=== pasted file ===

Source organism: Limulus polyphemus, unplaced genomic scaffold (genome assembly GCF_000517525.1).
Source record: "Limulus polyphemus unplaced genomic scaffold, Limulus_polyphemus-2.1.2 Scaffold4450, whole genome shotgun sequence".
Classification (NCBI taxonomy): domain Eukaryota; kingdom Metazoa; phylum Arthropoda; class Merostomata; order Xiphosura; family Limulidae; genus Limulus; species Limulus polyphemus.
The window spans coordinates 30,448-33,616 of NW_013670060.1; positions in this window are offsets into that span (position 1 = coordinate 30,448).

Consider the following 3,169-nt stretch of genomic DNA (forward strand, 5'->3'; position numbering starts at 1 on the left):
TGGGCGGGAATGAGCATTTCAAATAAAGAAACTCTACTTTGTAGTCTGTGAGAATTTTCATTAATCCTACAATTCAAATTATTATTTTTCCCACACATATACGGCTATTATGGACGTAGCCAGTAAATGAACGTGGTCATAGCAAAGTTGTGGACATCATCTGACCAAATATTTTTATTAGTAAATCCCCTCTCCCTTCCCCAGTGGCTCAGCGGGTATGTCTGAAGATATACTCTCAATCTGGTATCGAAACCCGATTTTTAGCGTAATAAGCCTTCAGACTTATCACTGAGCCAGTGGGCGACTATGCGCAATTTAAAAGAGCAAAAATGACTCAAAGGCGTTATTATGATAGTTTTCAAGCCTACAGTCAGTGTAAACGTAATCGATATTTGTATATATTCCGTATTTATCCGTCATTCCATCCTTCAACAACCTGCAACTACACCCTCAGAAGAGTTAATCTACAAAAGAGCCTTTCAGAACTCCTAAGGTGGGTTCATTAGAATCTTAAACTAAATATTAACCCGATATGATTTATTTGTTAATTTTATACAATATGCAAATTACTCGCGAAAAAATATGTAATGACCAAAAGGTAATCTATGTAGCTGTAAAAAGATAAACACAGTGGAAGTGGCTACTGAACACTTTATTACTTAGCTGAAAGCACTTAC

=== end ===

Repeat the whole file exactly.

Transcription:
Source organism: Limulus polyphemus, unplaced genomic scaffold (genome assembly GCF_000517525.1).
Source record: "Limulus polyphemus unplaced genomic scaffold, Limulus_polyphemus-2.1.2 Scaffold4450, whole genome shotgun sequence".
Classification (NCBI taxonomy): domain Eukaryota; kingdom Metazoa; phylum Arthropoda; class Merostomata; order Xiphosura; family Limulidae; genus Limulus; species Limulus polyphemus.
The window spans coordinates 30,448-33,616 of NW_013670060.1; positions in this window are offsets into that span (position 1 = coordinate 30,448).

Consider the following 3,169-nt stretch of genomic DNA (forward strand, 5'->3'; position numbering starts at 1 on the left):
TGGGCGGGAATGAGCATTTCAAATAAAGAAACTCTACTTTGTAGTCTGTGAGAATTTTCATTAATCCTACAATTCAAATTATTATTTTTCCCACACATATACGGCTATTATGGACGTAGCCAGTAAATGAACGTGGTCATAGCAAAGTTGTGGACATCATCTGACCAAATATTTTTATTAGTAAATCCCCTCTCCCTTCCCCAGTGGCTCAGCGGGTATGTCTGAAGATATACTCTCAATCTGGTATCGAAACCCGATTTTTAGCGTAATAAGCCTTCAGACTTATCACTGAGCCAGTGGGCGACTATGCGCAATTTAAAAGAGCAAAAATGACTCAAAGGCGTTATTATGATAGTTTTCAAGCCTACAGTCAGTGTAAACGTAATCGATATTTGTATATATTCCGTATTTATCCGTCATTCCATCCTTCAACAACCTGCAACTACACCCTCAGAAGAGTTAATCTACAAAAGAGCCTTTCAGAACTCCTAAGGTGGGTTCATTAGAATCTTAAACTAAATATTAACCCGATATGATTTATTTGTTAATTTTATACAATATGCAAATTACTCGCGAAAAAATATGTAATGACCAAAAGGTAATCTATGTAGCTGTAAAAAGATAAACACAGTGGAAGTGGCTACTGAACACTTTATTACTTAGCTGAAAGCACTTAC